Best viewed in
Internet Explorer

Music (PDF)

Music (BMW)

Back to

Updated 07/21/2015


The Saffron Kilt
The Irish Kilt has been a much contended topic among scholars of Highland dress and tartan for decades. Traditionally, the ancient Irish wore the léine (pronounced LANE-AH), a linen tunic with voluminous sleeves and a hemline reaching the knees or higher. (Scottish Highlanders also wore the léine under their belted plaid - the garment that eventually became the modern kilt.) The Irish léine was dyed "saffron", a shade often described as mustard-yellow. (Whether saffron from the crocus flower was actually used or this was simply the term for the color is another bone of contention.) The léine was eventually discarded as everyday clothing, partly due to restrictive English laws imposed upon the Irish populace and also for economic reasons. (There were reputedly several yards of linen in a léine.)

In the late 19th and early 20th Century, Irish nationalists and enthusiasts sought to create (or recreate) a unique form of national dress for Ireland. The léine was deemed unsuitable, as it could not be "updated" to the fashions of the day, and many did not think it looked particularly "manly". Instead, they turned to their Gaelic cousins, the Scottish Highlanders, for inspiration. The Irish chose to adopt a solid-colored (or self-colored) kilt, dyed either green or saffron. When applied to worsted wool, the 'saffron' dye produced a much deeper color; the orange-brown shade we associate today with the saffron kilt. Solid-colored kilts were historically worn in Scotland as well, though they never seemed to attain the popularity that tartan or tweed did.

In the first decade of the 20th Century, Patrick Pearse, revolutionary of the Easter Uprising and headmaster of St. Enda's school for boys, decided upon the saffron kilt for the school uniform. Whether he designed the kilt himself, had someone else design it, or merely based it upon what he had seen elsewhere is unknown. There is an example in existence in the former school (now the Pearse Museum) which has some peculiar differences with most kilts made then and today. Shortly thereafter, various Irish regiments of the British Army also adopted the saffron kilt for their pipers. These two occurrences are definitely coincidental, but display a curious historical paradox, given their opposing political positions. Irish dancers were also known to wear solid-colored kilts, though this garb has largely disappeared today due to Riverdance and the modern Irish dance phenomenon.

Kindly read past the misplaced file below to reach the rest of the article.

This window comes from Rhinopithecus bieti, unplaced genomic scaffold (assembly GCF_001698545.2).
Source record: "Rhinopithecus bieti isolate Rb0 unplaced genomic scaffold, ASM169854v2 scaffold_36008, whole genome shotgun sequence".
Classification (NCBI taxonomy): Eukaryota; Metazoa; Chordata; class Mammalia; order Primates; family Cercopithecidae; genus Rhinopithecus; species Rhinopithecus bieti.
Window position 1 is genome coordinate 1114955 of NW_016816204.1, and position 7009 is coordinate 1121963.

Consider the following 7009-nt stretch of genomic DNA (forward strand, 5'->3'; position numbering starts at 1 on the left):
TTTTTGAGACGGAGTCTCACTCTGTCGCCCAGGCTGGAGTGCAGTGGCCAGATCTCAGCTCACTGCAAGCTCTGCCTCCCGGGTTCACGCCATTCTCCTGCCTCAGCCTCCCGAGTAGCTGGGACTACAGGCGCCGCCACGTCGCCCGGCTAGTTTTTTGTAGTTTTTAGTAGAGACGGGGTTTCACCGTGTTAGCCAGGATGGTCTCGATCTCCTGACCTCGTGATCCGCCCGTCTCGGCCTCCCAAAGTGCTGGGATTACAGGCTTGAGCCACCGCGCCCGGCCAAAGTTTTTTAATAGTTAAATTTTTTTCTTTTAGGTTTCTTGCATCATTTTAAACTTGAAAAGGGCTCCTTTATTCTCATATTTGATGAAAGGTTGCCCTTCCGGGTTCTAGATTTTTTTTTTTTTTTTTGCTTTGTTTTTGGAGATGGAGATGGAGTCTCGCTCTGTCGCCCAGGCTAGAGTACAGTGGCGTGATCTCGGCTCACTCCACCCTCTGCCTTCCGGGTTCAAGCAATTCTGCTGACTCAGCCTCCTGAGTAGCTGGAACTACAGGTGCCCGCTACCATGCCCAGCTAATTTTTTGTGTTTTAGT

There are also many Irish tartans, most are modern creations dating from the last few decades of the 20th Century. A few are clan or name-based, but most are district tartans. The House of Edgar has produced a line of Irish County tartans that have proven very popular for its warm and subtle shades. Marton Mills of England has also created a line of Irish County tartans. These tartans are based upon the colors of the various County Crests.

Another research suggests that every Irish clan family had its own distinctive kilt color. Unlike the Scots with their different colored family tartans, Irish families had a preference for one-color kilts.  The Irish clan system was, broadly speaking, similar to the Scottish – both countries were still and are inhabited by the Celtic race. Clan septs were of two classes: clansmen of the clan, who were related by blood and who formed separate branches of the clan; and those families who were related by marriage to other clan families.  This was especially shown in the colors of the kilts. For example: one clan family wearing a red kilt and another family, living perhaps a hundred miles away, wearing a light red kilt, indicated a bond between both families.